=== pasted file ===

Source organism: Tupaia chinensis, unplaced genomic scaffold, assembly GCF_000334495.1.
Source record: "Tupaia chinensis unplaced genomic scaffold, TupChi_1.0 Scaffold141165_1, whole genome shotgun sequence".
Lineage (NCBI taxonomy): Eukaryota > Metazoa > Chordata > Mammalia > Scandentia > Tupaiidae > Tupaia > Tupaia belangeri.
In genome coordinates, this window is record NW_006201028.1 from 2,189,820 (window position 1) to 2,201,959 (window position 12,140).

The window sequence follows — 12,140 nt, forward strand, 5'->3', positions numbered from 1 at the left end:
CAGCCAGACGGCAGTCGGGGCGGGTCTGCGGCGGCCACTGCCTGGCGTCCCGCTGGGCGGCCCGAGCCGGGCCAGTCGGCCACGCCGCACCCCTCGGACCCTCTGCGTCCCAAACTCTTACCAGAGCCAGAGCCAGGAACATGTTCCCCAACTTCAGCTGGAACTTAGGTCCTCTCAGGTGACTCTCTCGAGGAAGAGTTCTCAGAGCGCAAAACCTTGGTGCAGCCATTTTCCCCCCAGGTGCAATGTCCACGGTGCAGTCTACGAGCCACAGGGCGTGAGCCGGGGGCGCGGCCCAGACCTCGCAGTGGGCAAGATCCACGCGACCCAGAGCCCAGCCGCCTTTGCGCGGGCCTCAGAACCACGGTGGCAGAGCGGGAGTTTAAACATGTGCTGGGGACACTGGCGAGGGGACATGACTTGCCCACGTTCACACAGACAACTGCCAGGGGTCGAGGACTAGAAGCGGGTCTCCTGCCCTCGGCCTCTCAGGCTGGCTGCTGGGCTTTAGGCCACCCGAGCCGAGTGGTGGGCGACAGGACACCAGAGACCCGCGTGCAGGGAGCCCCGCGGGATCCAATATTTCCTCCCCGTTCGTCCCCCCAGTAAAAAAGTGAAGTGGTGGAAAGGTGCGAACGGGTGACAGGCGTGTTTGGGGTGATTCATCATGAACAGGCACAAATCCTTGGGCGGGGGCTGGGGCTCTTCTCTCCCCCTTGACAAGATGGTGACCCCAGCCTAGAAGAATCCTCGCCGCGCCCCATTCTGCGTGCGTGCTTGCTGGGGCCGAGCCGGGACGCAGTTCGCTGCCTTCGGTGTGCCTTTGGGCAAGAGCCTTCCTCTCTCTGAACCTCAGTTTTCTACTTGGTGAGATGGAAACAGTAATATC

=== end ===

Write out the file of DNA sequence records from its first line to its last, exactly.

Source organism: Tupaia chinensis, unplaced genomic scaffold, assembly GCF_000334495.1.
Source record: "Tupaia chinensis unplaced genomic scaffold, TupChi_1.0 Scaffold141165_1, whole genome shotgun sequence".
Lineage (NCBI taxonomy): Eukaryota > Metazoa > Chordata > Mammalia > Scandentia > Tupaiidae > Tupaia > Tupaia belangeri.
In genome coordinates, this window is record NW_006201028.1 from 2,189,820 (window position 1) to 2,201,959 (window position 12,140).

The window sequence follows — 12,140 nt, forward strand, 5'->3', positions numbered from 1 at the left end:
CAGCCAGACGGCAGTCGGGGCGGGTCTGCGGCGGCCACTGCCTGGCGTCCCGCTGGGCGGCCCGAGCCGGGCCAGTCGGCCACGCCGCACCCCTCGGACCCTCTGCGTCCCAAACTCTTACCAGAGCCAGAGCCAGGAACATGTTCCCCAACTTCAGCTGGAACTTAGGTCCTCTCAGGTGACTCTCTCGAGGAAGAGTTCTCAGAGCGCAAAACCTTGGTGCAGCCATTTTCCCCCCAGGTGCAATGTCCACGGTGCAGTCTACGAGCCACAGGGCGTGAGCCGGGGGCGCGGCCCAGACCTCGCAGTGGGCAAGATCCACGCGACCCAGAGCCCAGCCGCCTTTGCGCGGGCCTCAGAACCACGGTGGCAGAGCGGGAGTTTAAACATGTGCTGGGGACACTGGCGAGGGGACATGACTTGCCCACGTTCACACAGACAACTGCCAGGGGTCGAGGACTAGAAGCGGGTCTCCTGCCCTCGGCCTCTCAGGCTGGCTGCTGGGCTTTAGGCCACCCGAGCCGAGTGGTGGGCGACAGGACACCAGAGACCCGCGTGCAGGGAGCCCCGCGGGATCCAATATTTCCTCCCCGTTCGTCCCCCCAGTAAAAAAGTGAAGTGGTGGAAAGGTGCGAACGGGTGACAGGCGTGTTTGGGGTGATTCATCATGAACAGGCACAAATCCTTGGGCGGGGGCTGGGGCTCTTCTCTCCCCCTTGACAAGATGGTGACCCCAGCCTAGAAGAATCCTCGCCGCGCCCCATTCTGCGTGCGTGCTTGCTGGGGCCGAGCCGGGACGCAGTTCGCTGCCTTCGGTGTGCCTTTGGGCAAGAGCCTTCCTCTCTCTGAACCTCAGTTTTCTACTTGGTGAGATGGAAACAGTAATATC